Related Story: Dismembered and dumped at sea: What you need to know about the Kim Wall case

Danish inventor Peter Madsen has been sentenced to life in prison after being found guilty of murdering Swedish journalist Kim Wall aboard his home-built submarine in August 2017.

Judge Anette Burkoe at the Copenhagen City Court said she and the two jurors agreed Wall's death was a murder, saying Madsen didn't given "a trustworthy" explanation.

Madsen stood quietly listening as the judge read out the verdict on Wednesday.

He was charged with murder, dismemberment and indecent handling of a corpse.

Madsen has admitted to dismembering the Swedish journalist's body and dumping her body parts in the sea, but had denied murdering or sexually assaulting her.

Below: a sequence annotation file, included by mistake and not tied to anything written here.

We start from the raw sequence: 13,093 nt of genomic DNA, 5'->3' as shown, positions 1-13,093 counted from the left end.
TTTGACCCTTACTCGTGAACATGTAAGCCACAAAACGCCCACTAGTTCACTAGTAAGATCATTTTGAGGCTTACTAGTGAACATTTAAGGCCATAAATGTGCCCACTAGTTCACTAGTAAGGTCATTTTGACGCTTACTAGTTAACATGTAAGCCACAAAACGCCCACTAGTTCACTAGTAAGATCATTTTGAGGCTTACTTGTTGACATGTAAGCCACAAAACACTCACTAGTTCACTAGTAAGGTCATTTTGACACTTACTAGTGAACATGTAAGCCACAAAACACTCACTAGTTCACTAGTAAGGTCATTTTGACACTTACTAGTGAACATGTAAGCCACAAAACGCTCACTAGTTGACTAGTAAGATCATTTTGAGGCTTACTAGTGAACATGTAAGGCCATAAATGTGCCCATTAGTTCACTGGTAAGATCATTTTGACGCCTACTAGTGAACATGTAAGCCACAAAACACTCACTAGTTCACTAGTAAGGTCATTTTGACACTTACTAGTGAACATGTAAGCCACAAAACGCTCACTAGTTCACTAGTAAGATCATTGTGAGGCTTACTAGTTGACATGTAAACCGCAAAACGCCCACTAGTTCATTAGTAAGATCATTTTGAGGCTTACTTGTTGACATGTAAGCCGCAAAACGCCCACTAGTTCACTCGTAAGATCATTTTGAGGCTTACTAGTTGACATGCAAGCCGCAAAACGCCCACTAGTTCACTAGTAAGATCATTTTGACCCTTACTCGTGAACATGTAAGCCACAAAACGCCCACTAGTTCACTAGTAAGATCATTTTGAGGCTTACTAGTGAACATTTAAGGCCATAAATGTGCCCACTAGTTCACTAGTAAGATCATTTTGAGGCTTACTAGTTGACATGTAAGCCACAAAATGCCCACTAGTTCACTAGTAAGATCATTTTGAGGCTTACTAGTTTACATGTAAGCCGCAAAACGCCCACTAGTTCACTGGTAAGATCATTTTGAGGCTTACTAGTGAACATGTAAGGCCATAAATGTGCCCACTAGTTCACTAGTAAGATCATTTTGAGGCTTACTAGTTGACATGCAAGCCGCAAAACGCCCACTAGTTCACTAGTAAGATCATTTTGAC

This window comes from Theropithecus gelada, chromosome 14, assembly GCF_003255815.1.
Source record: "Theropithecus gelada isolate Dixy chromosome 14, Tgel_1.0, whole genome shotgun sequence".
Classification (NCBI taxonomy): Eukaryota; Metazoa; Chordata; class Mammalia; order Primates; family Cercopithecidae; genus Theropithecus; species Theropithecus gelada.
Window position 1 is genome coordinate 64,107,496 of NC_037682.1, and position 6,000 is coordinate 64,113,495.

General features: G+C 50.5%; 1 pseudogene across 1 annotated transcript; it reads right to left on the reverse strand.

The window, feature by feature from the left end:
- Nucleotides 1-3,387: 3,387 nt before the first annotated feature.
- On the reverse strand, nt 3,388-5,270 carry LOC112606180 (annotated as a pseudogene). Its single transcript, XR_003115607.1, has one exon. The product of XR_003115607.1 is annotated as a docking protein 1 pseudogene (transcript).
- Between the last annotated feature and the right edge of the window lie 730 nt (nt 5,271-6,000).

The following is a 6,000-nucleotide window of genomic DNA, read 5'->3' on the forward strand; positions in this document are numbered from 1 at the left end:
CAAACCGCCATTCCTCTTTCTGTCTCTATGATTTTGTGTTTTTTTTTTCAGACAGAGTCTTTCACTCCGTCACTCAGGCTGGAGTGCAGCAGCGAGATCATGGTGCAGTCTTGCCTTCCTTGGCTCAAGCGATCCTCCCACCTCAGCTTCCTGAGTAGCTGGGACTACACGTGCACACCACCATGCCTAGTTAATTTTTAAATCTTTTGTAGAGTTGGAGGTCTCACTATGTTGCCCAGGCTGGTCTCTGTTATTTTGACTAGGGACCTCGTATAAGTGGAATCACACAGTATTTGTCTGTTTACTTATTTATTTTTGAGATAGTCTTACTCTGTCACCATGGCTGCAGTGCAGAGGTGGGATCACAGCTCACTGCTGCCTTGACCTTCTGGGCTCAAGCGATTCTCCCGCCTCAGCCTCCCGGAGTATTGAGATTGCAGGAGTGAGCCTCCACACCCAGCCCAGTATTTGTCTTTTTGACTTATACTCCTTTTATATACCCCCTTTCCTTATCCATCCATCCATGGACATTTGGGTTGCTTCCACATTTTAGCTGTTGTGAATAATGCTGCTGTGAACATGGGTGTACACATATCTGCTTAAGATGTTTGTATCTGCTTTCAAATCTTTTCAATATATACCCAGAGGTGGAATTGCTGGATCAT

Prosecutor Jakob Buch-Jepsen claimed Wall's murder was sexually motivated and premeditated because Madsen brought along tools he normally didn't take when sailing.

Madsen's defense lawyer said he should only be sentenced for cutting Wall into pieces.

Madsen claimed Wall died from breathing exhaust gases that had leaked into the submarine due to a technical error while he was on the deck preparing to submerge. Forensics has also not been able to back up his claim.

The cause of death has never been established.

Wall, 30, went missing when Madsen took her out to sea in his 17-metre submarine from Copenhagen's harbour.

She met with the entrepreneur while researching a story and her headless torso was later found washed ashore in the Danish capital, while other parts of her body were found separately some months later.

Wall was a freelance journalist who had reported on topics such as tourism in post-earthquake Haiti and nuclear testing in the Marshall Islands and split her time between New York and China.

Madsen will appeal the sentence, his defence attorney told the court.

Swedish journalist Kim Wall in a profile photo against a grey background

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